Calgary News | Local Breaking | CTV News Calgary
'They were really cute': Coyote pups now a problem for Calgary residents
Residents in Arbour Lake say the city needs to take action about a pack of coyotes they say have become acclimatized to humans. (Supplied/David Thistlewaite)
Northwest residents say they want more to be done about a coyote family that's made their home in a greenspace and now pose a real danger to kids and pets.
In the spring, the City of Calgary issued an advisory about a den of coyotes in Arbour Lake and even blocked off a section of a park to keep residents away after a group of pups were born.
However, now that the pups are all grown up, residents say the city needs to pay attention again.
Diane Cutuk tells CTV News her dog was recently attacked by one of the coyotes.
The incident left her with a massive vet bill, but that wasn't the end of her run-ins with the animals because as soon as she got home, a coyote charged at her in her own driveway.
"I, of course, started screaming," she says, "because I was really scared and thankfully the coyote ran off down the street."
Cutuk says the attention the den got earlier in the year might be the reason for the coyotes' bad behaviour now.
"When I called the city to report the dog attack, they actually told me people had been feeding the puppies. I'm thinking that now they're feeling more comfortable with humans and maybe associating us with food.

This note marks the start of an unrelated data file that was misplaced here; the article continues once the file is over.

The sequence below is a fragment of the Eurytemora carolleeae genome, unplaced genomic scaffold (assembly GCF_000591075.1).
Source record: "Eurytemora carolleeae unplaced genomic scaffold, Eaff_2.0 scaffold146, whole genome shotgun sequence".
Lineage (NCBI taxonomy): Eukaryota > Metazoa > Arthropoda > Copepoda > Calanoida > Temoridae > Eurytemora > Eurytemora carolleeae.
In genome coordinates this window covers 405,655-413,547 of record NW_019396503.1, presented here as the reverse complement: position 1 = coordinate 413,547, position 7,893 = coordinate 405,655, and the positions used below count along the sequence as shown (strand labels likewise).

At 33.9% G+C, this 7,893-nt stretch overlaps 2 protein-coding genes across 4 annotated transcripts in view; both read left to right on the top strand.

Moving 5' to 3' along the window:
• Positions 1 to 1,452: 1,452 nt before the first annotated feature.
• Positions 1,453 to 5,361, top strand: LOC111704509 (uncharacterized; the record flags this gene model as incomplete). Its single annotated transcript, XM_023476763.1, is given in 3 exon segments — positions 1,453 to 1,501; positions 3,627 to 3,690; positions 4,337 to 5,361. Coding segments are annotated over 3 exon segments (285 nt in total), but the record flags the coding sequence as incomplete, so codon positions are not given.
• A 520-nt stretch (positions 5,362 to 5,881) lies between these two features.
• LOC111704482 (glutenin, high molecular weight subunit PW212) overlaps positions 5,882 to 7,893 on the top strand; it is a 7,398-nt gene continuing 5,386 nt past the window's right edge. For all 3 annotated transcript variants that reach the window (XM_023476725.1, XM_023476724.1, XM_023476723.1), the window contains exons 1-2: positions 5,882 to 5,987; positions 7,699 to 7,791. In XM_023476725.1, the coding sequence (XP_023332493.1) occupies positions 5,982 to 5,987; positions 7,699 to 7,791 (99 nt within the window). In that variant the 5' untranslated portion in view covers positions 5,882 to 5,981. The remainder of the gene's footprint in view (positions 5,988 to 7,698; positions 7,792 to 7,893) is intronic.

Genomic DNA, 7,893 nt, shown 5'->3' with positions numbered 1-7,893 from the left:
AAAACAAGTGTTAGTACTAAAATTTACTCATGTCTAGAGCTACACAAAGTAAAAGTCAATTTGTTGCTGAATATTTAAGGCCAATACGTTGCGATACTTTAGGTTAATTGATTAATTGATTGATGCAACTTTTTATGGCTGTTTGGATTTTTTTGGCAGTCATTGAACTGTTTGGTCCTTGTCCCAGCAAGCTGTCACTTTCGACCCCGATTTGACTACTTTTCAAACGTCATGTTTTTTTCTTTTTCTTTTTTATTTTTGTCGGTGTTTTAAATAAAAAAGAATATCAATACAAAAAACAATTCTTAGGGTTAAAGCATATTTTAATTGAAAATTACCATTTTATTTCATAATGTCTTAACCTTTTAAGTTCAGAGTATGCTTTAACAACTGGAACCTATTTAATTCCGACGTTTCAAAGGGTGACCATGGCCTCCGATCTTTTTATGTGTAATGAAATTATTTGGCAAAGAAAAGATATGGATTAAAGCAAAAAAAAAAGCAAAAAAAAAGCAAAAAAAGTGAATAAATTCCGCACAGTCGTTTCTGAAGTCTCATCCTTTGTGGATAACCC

"It's really quite scary."
Cutuk isn't the only one in the neighbourhood who feels the coyotes are too close for comfort.
Wednesday afternoon, David Thistlethwaite came home to find a coyote on his front step. The animal trotted off through several of his neighbours' yards and down the middle of a nearby street.
Thistlethwaite says this is a regular occurrence, and he's concerned as there are three area schools nearby.
"There are young children that walk along this street every day," he says. "Right across the street from where these guys have come across."
When Thistlethwaite called the city about the coyote problem, he was told simply to 'stay inside' when the coyotes are in the area.
"This effectively makes me a prisoner in my own home," he says. "I'm confused. I thought I would get more support about something that could potentially be a dangerous situation."
Thistlethwaite is also concerned there are no signs warning people of the potential danger, noting that when the coyote pups were in the area in the spring the city taped them off and erected signs to protect the animals from people.
He says if the city won't post warnings, he'll consider doing it himself.
Many other people have shared their stories of the wild dogs roaming in the community and want the city to take steps to make sure children and pets are kept safe.
The City of Calgary Parks Department says it's aware of the problem and is monitoring the situation.